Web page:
Anisotropic Solar Reflectance over White Sand, Snow and Stratus Clouds

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  • 1 Colorado State University, Fort Collins
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Abstract

Integrated directional reflectances and relative anisotropy were measured over stratus clouds, snow and white gypsum sand using the Nimbus F-3 medium resolution radiometer (MRIR) and a siliconcell pyranometer mounted on a Piper Twin Comanche. Reflectances in the 0.2–4.0 and 0.55–0.85 μ portions of the solar spectrum were investigated. Eight flights were completed in different geographic areas over stratus clouds of varying thicknesses. Three flights were made over snow in two different localities and five flights were made over white sand found in the White Sands National Monument, N. Mex.

The greatest anisotropy in scattered radiation was observed over stratus clouds. This anisotropy was composed of strong forward scattering and less pronounced backscattering. The anisotropy observed in the radiation reflected from snow was primarily due to specular reflection in the forward direction. Reflection back toward the sun was the predominant feature in the reflectance distributions observed over gypsum sand. The results demonstrate the interaction of the spectral reflectivity of the surface, the spectral response of the instrument, and the spectral character of the energy impinging upon the reflecting surface.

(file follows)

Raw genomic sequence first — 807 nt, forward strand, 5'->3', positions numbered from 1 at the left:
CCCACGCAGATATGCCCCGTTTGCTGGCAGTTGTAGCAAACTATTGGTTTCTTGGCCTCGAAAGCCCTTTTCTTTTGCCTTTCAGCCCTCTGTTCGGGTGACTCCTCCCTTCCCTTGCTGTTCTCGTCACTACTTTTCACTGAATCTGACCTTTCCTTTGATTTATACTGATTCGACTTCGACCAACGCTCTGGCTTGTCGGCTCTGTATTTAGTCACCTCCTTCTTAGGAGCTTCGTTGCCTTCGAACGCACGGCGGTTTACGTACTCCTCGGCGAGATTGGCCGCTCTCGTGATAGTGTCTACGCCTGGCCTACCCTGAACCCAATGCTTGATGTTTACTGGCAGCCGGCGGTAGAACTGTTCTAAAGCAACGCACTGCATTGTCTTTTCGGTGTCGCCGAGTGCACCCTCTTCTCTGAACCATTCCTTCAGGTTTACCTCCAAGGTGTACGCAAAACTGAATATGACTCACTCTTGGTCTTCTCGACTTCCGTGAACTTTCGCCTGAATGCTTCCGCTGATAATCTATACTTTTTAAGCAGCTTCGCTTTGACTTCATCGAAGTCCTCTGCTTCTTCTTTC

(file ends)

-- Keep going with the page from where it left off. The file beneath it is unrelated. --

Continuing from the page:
Abstract

Integrated directional reflectances and relative anisotropy were measured over stratus clouds, snow and white gypsum sand using the Nimbus F-3 medium resolution radiometer (MRIR) and a siliconcell pyranometer mounted on a Piper Twin Comanche. Reflectances in the 0.2–4.0 and 0.55–0.85 μ portions of the solar spectrum were investigated. Eight flights were completed in different geographic areas over stratus clouds of varying thicknesses. Three flights were made over snow in two different localities and five flights were made over white sand found in the White Sands National Monument, N. Mex.

The greatest anisotropy in scattered radiation was observed over stratus clouds. This anisotropy was composed of strong forward scattering and less pronounced backscattering. The anisotropy observed in the radiation reflected from snow was primarily due to specular reflection in the forward direction. Reflection back toward the sun was the predominant feature in the reflectance distributions observed over gypsum sand. The results demonstrate the interaction of the spectral reflectivity of the surface, the spectral response of the instrument, and the spectral character of the energy impinging upon the reflecting surface.

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